Grant goes to Hopkins cancer research

$20 million will be used to explore role of genetics

November 17, 2006|By Jonathan Bor | Jonathan Bor,Sun reporter

The Sidney Kimmel Comprehensive Cancer Center at Johns Hopkins has been awarded $20 million to further its research into the genetic underpinnings of cancer.

Coming two months after Hopkins researchers reported that they had sequenced the genomes of colon and breast tumors, the grant will help them explore the genetics of several other tumor types.

"It's clear that the best way to understand the nature of cancer and how it occurs is through the study of genetic alterations," said Dr. Bert Vogelstein, who co-directs a cancer genetics laboratory with Dr. Kenneth Kinzler. "Now, we have new tools to do this on a scale that was basically unimaginable in years past."

Next on the agenda are brain, lung and stomach cancers. By identifying the genes behind the distinctive tumors and understanding how they function, scientists hope to develop new therapies to curtail cancer.

The grant, announced Tuesday, comes from the private Virginia and D.K. Ludwig Fund for Cancer Research and is part of a $120 million outlay divided among six leading cancer institutes. The others are affiliated with Harvard University, Massachusetts Institute of Technology, Stanford University, the University of Chicago and Memorial Sloan-Kettering Cancer Center in New York.

In spelling out the complete genetic makeup of breast and colon tumors, the Hopkins scientists identified close to 200 genes whose mutations play roles in the formation and spread of the two cancers. With the new funds, they plan to search for additional mutations in those cancers, while also moving on to characterize the other tumor types.

The first will be medulloblastoma, a type of brain cancer that is the most common primary tumor of the central nervous system in children.

The Hopkins work coincides with a major push by the National Cancer Institute and the National Human Genome Research Institute to establish a cancer genome atlas, a genetic mapping of major tumors.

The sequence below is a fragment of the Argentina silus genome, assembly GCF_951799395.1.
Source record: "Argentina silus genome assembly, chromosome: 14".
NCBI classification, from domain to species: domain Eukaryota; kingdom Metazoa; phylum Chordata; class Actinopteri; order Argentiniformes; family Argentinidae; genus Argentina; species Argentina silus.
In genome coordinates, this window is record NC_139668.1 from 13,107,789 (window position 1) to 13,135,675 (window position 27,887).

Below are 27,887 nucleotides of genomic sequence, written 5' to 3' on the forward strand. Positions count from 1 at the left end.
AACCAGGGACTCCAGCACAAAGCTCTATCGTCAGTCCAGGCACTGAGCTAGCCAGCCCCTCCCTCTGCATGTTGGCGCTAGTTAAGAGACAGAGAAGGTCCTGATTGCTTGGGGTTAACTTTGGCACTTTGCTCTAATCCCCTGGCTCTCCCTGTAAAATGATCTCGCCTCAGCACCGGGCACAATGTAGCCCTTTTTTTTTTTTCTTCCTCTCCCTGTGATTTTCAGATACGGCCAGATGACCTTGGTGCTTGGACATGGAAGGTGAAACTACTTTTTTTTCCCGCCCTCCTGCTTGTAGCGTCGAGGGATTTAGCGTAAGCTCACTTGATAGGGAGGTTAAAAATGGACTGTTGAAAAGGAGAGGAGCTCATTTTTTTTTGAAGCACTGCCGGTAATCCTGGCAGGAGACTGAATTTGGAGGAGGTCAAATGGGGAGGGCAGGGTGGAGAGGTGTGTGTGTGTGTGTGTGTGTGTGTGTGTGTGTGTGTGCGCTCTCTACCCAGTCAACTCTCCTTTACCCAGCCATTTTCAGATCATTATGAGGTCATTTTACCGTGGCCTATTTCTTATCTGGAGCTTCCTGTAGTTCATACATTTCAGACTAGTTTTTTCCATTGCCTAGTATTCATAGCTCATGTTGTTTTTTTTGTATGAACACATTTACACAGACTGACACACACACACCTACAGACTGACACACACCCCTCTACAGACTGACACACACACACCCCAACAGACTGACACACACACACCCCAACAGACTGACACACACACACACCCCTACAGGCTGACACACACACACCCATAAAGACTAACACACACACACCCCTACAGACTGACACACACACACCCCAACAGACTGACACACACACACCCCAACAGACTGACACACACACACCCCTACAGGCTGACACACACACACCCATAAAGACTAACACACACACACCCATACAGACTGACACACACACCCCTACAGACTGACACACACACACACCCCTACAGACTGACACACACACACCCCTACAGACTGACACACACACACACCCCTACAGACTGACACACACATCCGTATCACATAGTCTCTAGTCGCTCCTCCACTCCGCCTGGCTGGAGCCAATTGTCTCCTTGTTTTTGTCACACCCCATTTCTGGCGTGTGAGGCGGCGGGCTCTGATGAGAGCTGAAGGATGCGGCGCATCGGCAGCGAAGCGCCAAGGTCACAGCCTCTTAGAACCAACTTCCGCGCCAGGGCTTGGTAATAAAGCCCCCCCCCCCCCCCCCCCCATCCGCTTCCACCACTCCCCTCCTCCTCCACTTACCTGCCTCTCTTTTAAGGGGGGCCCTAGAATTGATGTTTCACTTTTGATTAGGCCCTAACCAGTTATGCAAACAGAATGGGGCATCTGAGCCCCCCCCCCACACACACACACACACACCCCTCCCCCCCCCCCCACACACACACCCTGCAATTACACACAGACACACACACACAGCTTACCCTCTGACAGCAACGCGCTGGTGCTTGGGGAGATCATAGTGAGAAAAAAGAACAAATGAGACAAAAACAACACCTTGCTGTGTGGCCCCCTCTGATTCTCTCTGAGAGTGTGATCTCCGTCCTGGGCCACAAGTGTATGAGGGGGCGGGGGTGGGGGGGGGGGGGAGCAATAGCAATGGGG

Both the federal program and the privately funded effort at Hopkins reflect a growing recognition that cancer is not one disease, but a constellation in which different genetic mutations cause normal cells to grow uncontrollably and invade tissues.

Many scientists believe that the best therapies will arise from an understanding of the ways genes interact to form cancers and encourage their spread. Though it may be difficult to interfere with each gene involved in a tumor, scientists hope to identify shared molecular pathways through which genes function.

The federal program began this year with a three-year, $100 million pilot program to determine the feasibility of exploring the genetic changes involved in all human cancers. The first federal research grants focus on studies of lung, ovarian and a type of brain cancer known as glioblastoma.

The Ludwig fund, which has offices in New York and Zurich, Switzerland, also supported Vogelstein's and Kinzler's research into colon and breast tumors.

The Hopkins researchers' "work on the genetics of human cancer forms much of the basis for our current understanding and has identified a plethora of potential new therapeutic targets," said a statement by Dr. Lloyd J. Old, chairman of the Ludwig fund's trustees.

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